Mr Miller Means Business in the Classroom
Business has always been a popular subject to study both at graduate and undergraduate levels because of its practical application of theory and problem-solving tasks. With over 30% of over a thousand students at independent sixth form colleges like Bath Academy applying last year to study Finance or Economics related degrees at university*, the college has seen a higher surge of interest from students in taking Business as both A-Level and GCSEs. *(source: CIFE)
We talk to Corey Miller, former Macro Economist, Strategist, and Management Consultant turned Business teacher at Bath Academy, to see what appeal this subject holds for students of today, and where it can take students in the future.
What is your background in teaching and business?
I have a Masters in Economics from LSE, and initially worked in London for a consultancy business. My first job was as a macro economist for large companies such as the FT, Whitbread, and various food retailers. I
moved into investment banking and hedge funds, expanding my skills as a strategist and building up a specialism in that area. I set up my own consultancy firm and eventually decided it was time for a change which resulted in some relief teaching at various schools in Bristol and Swindon. This led to a job tutoring Economics for a Revision Course at Bath Academy and I really enjoyed it! I was soon offered a job to teach Business to both UK and international students full-time at the college including A-Level, AS, GCSE and UFP Business Studies.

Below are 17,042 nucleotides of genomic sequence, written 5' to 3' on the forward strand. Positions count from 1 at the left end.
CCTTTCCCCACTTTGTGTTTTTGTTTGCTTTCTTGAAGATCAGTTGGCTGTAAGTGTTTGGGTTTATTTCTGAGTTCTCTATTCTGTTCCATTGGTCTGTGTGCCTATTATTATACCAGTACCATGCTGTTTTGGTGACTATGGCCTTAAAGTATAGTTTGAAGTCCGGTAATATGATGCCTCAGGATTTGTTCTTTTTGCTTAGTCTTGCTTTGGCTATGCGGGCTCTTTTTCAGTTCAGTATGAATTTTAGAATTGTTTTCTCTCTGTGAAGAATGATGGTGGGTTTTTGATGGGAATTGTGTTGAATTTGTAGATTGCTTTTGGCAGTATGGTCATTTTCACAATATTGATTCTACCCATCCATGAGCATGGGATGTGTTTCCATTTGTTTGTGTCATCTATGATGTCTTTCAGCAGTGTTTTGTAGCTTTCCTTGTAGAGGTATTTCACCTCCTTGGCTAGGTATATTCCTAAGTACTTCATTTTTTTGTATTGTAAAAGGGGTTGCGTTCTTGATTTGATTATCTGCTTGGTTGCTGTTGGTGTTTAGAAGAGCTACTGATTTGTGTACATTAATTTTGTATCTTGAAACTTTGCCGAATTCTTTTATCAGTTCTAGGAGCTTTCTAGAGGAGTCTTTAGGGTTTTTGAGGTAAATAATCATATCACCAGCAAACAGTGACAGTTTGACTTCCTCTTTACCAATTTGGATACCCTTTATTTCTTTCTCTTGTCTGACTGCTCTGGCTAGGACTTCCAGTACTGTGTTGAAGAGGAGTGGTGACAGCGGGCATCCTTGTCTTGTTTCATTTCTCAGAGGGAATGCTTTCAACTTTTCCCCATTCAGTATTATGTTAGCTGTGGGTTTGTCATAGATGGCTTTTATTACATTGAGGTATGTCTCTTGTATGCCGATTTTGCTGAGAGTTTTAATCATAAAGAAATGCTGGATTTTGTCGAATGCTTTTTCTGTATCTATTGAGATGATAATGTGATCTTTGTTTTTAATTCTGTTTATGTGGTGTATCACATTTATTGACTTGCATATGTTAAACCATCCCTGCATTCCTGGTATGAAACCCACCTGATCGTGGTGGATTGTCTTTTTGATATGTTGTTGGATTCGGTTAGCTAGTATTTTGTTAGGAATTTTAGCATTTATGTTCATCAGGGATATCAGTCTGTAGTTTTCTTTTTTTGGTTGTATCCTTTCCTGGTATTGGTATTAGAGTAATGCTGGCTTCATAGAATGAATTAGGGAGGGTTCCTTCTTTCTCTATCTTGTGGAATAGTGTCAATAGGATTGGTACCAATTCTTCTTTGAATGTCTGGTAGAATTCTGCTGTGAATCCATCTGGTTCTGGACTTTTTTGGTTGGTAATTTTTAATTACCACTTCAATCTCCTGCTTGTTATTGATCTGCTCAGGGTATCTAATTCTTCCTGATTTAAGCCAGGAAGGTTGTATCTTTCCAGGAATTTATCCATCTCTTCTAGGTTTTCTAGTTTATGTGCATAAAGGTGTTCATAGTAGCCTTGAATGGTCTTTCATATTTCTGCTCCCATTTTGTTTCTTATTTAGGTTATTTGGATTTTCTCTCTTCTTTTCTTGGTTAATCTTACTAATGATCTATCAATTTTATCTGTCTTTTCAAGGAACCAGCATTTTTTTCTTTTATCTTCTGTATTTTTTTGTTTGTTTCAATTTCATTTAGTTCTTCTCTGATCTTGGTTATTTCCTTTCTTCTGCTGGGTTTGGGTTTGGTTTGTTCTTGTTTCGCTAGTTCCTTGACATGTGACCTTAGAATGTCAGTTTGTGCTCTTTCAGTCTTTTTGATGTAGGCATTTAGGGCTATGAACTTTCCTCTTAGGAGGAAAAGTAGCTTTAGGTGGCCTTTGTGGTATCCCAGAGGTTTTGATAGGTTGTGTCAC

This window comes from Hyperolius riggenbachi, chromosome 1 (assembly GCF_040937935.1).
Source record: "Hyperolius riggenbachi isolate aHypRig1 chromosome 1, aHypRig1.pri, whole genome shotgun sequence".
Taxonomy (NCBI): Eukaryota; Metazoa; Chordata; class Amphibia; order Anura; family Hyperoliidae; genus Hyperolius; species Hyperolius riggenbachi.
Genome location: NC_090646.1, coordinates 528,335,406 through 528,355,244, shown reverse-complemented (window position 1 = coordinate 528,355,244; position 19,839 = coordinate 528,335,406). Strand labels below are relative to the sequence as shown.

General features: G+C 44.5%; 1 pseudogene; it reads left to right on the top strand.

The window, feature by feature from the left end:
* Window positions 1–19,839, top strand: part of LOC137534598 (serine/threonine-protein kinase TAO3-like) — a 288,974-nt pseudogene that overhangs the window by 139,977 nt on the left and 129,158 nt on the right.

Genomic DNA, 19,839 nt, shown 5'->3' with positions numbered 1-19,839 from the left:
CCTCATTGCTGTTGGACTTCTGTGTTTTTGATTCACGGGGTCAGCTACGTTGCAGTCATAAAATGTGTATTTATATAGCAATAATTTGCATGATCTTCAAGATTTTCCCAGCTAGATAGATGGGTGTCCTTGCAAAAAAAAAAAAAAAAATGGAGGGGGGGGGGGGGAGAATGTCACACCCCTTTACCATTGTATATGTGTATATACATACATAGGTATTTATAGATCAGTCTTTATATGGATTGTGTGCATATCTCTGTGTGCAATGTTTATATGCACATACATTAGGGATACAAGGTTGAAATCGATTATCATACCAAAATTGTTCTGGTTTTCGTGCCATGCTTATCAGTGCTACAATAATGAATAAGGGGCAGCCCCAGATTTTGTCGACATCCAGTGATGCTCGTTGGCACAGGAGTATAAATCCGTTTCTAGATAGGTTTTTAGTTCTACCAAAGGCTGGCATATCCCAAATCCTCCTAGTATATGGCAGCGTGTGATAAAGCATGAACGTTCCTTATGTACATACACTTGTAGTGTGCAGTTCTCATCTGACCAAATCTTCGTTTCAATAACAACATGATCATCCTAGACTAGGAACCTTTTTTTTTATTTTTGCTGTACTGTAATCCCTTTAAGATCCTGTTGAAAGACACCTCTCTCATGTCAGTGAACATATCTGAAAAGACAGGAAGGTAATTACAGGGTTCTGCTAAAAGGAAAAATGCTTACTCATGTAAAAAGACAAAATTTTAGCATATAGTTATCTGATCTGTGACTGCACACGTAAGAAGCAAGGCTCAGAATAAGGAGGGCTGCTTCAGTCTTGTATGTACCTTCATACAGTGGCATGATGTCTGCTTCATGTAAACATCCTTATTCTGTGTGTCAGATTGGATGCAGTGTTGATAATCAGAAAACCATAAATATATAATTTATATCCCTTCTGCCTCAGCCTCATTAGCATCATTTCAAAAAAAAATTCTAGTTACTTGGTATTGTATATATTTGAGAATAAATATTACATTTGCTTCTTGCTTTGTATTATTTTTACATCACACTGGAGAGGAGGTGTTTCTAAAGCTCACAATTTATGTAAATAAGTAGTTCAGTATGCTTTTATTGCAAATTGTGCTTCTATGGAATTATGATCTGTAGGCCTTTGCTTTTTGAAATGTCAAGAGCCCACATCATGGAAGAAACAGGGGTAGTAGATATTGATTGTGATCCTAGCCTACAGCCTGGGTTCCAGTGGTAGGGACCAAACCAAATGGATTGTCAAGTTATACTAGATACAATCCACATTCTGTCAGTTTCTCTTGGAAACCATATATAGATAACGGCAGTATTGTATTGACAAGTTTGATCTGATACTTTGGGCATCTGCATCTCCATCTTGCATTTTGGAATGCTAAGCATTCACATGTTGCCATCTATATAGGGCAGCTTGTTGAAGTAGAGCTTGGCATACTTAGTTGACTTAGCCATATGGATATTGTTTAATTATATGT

What aspects of Business do you cover at A-Level?
We cover business structures to immense complexity, using current news flow as well as relating it to something real and relevant in their modern lives. We look at forecasting, economics, accountancy, and of course exam technique, particularly essay writing skills. The Formative Assessment programme at Bath Academy is very good and allows them to work on their revision and exam technique, and smaller classes mean more quality time in the classroom and less homework.
How would you describe your teaching style?
Mainly I encourage them to ask questions; the validity of what they’re reading/hearing/learning - research it, what are the facts? I tell them to be well informed not uninformed, as these interpersonal and research skills are so necessary and important, especially at university, where they are vigilant about where you get your information from. Basically, I tell them, don’t take the easy option!
Why do you think it’s such a popular course at the moment?
It’s exciting because it’s a real subject – the internet has shown so many success stories, and many students come from backgrounds where their parents were entrepreneurial which is at the heart of the course, a quest to ‘make’ something. Every aspect of business in the current world is unfolding in front of their eyes all the time. They want to be a part of that world.
What do your students go on to do?
Most go on to do some element of business at university such as Cardiff, Newcastle, London. One student has set up a stock portfolio, researching and monitoring them. Last year two students got A* in Business, improving by two grades! My aim as a teacher is to help students gain the skills they’ll need at university, giving them that extra boost to get an A*, which is why they come here in the first place!
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